by Crystal Parikh

About Crystal Parikh

Crystal Parikh is Professor of Social & Cultural Analysis and English, and Director of the Asian/Pacific/American Institute at New York University. She is the author of Writing Human Rights: The Political Imaginaries of Writers of Color and An Ethics of Betrayal: The Politics of Otherness in Emergent U.S. Literature and Culture.


Consider these two usages of the word “rights” from works of literature published nearly a century apart from one another. In F. Scott Fitzgerald’s novel The Great Gatsby (1925), the character Tom Buchanan and his secret lover Myrtle Wilson argue over whether the latter “had any right” to say the name of Tom’s wife, Daisy. Tom feels so strongly that Myrtle lacks this “right” that he breaks her nose when she tries to exercise it (41). In Jhumpa Lahiri’s short story “Year’s End” from the collection Unaccustomed Earth (2008), the protagonist Kaushik angrily berates his two young step-sisters, when he discovers them gazing admiringly at photographs of his dead mother: “You have no right to be looking at these…. They don’t belong to you” (286).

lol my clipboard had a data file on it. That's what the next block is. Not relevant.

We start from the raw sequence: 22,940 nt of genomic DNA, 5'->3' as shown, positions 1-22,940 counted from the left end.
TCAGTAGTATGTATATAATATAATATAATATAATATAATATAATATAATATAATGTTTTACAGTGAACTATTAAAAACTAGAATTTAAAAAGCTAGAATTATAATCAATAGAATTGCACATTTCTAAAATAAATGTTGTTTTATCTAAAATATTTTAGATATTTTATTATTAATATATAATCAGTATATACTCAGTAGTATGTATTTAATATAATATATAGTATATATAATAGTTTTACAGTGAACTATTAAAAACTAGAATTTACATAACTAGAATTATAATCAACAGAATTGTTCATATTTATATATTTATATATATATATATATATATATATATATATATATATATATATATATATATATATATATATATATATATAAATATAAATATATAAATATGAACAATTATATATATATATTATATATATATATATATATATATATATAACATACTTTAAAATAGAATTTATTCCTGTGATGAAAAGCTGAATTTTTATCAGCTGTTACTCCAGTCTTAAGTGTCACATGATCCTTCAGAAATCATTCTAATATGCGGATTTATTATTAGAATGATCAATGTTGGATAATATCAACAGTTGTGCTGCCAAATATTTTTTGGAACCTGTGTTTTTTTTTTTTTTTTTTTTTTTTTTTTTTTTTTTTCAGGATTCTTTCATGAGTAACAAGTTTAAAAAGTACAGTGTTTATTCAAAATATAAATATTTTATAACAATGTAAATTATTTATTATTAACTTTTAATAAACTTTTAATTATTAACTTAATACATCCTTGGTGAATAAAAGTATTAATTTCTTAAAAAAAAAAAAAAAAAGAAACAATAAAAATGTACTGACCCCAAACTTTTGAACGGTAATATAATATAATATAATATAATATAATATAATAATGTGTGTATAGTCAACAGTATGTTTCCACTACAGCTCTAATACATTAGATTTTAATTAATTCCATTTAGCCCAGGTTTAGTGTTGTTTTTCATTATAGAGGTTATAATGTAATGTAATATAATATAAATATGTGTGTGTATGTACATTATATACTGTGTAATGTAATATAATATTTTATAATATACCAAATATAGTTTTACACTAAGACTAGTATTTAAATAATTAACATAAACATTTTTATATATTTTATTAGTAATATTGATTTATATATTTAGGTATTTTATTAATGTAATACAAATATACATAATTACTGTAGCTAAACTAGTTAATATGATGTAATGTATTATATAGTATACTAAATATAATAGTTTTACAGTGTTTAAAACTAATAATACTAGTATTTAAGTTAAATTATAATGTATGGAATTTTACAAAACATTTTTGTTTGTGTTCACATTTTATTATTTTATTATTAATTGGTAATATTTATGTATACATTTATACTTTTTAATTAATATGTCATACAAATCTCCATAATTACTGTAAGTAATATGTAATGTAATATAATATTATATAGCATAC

One day after the 2012 presidential election, Bill O’Reilly (2012), conservative commentator for the Fox News network, declared, “the white establishment is now the minority,” to explain how the nation’s first black president, Barak Obama, was able to win a second term in office. In response to O’Reilly’s proclamation, New York Times op-ed columnist Charles Blow (2012) explained that, in fact, white Americans are projected to remain the majority racial population in the United States until 2043. Blow nonetheless acknowledged, “The browning of America is very real and unrelenting.” Pondering the “meaning of minority,” Blow also suggested that the imminent “seismic shift in American demography” required us to ask: “How should we consider a waning majority when their privilege of numbers gives way to what many other Americans have experienced as the minority plight?”